Tinnitus is a common ailment affecting nearly 20% of all Americans. A symptom of a disorder rather than a disease itself, tinnitus is the sensation of hearing a buzzing, ringing or roaring when no external sound is present. Understanding the cause of this phantom noise holds the key to its treatment.
There are two types of tinnitus: subjective and objective. Subjective is significantly more common and is defined by a noise only you can hear. Objective occurs when the ringing in the ear can be heard by both you and your doctor while they are performing an exam.
Most cases of tinnitus are caused by damage to the inner ear. When everything is working, the hair cells within the inner ear are responsible for converting sound vibrations into electrical impulses, which are passed through the auditory nerve to the brain where they are interpreted as sound. Aging and exposure to loud sounds can damage these hair cells. Once damaged, the hair cells can begin to “leak,” randomly sending electric impulses to the brain that are not real because there is no sound source.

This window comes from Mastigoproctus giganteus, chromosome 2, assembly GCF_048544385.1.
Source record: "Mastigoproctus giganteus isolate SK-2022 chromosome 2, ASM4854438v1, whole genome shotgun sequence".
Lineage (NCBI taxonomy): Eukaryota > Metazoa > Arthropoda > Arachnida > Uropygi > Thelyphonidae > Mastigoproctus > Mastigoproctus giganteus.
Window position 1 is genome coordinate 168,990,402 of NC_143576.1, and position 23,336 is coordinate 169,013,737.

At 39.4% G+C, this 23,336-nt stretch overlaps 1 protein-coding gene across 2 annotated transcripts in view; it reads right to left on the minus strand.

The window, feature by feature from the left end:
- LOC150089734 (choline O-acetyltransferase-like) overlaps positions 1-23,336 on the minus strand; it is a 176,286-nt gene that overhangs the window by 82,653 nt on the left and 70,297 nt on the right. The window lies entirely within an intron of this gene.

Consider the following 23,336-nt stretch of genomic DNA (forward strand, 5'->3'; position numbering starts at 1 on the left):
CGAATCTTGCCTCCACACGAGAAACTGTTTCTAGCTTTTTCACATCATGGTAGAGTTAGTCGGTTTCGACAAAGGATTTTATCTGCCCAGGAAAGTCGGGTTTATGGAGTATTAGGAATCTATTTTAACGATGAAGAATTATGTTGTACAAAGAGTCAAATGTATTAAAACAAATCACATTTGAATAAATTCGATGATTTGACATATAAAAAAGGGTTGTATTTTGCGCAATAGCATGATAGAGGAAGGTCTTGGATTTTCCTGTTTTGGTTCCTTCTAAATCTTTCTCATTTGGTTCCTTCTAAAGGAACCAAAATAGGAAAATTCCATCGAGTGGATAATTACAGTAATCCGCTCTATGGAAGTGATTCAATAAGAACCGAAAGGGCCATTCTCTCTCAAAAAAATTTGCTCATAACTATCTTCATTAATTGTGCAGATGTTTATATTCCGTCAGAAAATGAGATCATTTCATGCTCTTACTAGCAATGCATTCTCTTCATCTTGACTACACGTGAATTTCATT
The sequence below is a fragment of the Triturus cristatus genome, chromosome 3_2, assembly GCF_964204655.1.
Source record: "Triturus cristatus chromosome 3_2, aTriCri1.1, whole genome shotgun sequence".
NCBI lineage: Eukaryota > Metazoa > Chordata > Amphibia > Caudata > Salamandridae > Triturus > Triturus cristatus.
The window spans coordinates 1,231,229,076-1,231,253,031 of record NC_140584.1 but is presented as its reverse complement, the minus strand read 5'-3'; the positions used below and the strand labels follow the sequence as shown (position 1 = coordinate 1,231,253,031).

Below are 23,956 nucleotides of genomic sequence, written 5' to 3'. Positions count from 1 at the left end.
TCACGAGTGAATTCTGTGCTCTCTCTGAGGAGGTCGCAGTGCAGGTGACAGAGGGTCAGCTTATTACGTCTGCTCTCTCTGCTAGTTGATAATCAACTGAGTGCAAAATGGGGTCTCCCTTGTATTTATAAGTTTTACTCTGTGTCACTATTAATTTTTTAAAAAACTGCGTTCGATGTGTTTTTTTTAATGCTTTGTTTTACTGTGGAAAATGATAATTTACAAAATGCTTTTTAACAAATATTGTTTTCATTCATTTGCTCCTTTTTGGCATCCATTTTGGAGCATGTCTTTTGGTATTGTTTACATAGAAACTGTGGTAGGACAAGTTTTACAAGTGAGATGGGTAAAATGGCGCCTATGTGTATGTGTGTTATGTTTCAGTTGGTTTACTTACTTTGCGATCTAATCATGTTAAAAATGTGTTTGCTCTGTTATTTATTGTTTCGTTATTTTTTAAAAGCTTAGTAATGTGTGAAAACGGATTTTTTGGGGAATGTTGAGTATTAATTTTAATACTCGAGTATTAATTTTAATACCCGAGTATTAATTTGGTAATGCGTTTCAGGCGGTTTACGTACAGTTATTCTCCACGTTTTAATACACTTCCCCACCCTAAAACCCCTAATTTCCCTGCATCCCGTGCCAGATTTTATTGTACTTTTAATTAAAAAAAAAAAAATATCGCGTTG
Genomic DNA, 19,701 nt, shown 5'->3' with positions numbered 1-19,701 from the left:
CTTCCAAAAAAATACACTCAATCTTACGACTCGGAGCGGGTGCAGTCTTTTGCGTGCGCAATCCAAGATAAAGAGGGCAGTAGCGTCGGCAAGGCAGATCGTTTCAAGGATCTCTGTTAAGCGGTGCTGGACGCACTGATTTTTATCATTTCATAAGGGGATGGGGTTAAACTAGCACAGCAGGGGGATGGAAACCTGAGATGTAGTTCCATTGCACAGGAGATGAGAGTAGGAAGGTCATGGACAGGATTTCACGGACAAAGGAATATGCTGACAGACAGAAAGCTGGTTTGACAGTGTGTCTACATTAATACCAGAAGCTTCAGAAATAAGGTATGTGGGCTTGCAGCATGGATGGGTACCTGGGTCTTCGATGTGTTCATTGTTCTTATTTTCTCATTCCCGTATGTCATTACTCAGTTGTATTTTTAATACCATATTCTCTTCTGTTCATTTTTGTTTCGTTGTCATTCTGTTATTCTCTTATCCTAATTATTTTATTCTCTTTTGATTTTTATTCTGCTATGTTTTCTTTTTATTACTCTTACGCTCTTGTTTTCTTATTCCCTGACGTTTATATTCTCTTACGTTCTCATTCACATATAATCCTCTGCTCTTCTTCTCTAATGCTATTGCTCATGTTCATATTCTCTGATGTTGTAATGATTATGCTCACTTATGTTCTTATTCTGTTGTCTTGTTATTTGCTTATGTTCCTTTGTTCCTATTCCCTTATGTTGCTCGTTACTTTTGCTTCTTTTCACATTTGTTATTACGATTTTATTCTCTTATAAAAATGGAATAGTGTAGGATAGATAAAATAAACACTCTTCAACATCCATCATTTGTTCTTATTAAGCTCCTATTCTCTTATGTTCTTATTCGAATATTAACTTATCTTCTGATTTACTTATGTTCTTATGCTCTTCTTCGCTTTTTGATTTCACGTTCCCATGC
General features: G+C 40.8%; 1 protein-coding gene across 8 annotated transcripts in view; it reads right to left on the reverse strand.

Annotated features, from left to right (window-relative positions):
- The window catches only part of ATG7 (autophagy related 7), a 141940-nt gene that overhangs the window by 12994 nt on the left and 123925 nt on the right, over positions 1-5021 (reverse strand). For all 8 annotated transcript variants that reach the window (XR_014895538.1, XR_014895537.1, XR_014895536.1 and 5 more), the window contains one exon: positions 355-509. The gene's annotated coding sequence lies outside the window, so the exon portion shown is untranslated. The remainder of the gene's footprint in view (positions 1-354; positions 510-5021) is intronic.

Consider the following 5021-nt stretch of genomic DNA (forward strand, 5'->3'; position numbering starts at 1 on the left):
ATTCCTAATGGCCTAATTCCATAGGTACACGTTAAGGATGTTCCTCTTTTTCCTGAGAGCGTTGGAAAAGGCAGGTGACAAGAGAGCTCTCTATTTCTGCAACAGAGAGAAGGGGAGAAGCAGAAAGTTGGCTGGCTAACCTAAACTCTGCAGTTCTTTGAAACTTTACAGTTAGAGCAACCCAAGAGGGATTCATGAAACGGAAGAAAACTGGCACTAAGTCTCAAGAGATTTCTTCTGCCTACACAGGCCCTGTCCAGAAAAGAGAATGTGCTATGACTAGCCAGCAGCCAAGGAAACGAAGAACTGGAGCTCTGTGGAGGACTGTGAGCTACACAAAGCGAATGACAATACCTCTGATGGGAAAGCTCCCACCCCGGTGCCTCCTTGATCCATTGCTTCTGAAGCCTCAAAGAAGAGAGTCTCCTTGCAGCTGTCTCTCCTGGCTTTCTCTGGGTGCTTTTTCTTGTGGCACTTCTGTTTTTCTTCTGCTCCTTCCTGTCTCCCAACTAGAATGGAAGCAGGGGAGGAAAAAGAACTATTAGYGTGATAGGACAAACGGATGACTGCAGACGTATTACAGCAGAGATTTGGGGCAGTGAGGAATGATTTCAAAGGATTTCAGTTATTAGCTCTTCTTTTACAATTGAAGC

Additional causes include:
- Earwax blockage
- Ear bone issues
- Meniere’s disease
- TMJ disorders
- Head injury
- Acoustic neuroma
- Eustachian tube dysfunction
- Muscle spasms in the inner ear
- Head and neck tumors
- High blood pressure
Hearing Loss & Tinnitus
Nearly 90% of those with tinnitus also experience hearing loss. A common cause of hearing loss includes damage to the inner ear, which explains the connection.
Meniere’s Disease & Tinnitus
This inner ear disorder is characterized by episodes of vertigo, fullness in the ear, hearing loss and tinnitus. While the cause is unknown, experts suspect Meniere’s disease is the result of an abnormal buildup of fluid within the inner ear due to improper drainage, abnormal immune response, viral infection or genetics.
Hyperacusis & Tinnitus
An abnormal sensitivity to ordinary environmental sounds is known as hyperacusis. Those with this condition report physical pain when exposed to specific sounds presented at a normal volume. A barking dog, someone chewing and even a vacuum cleaner can elicit this extreme reaction.
Tinnitus sufferers commonly experience this sensitivity to sounds.
To learn more about the cause of your tinnitus or to schedule an appointment for treatment, contact Today’s Hearing.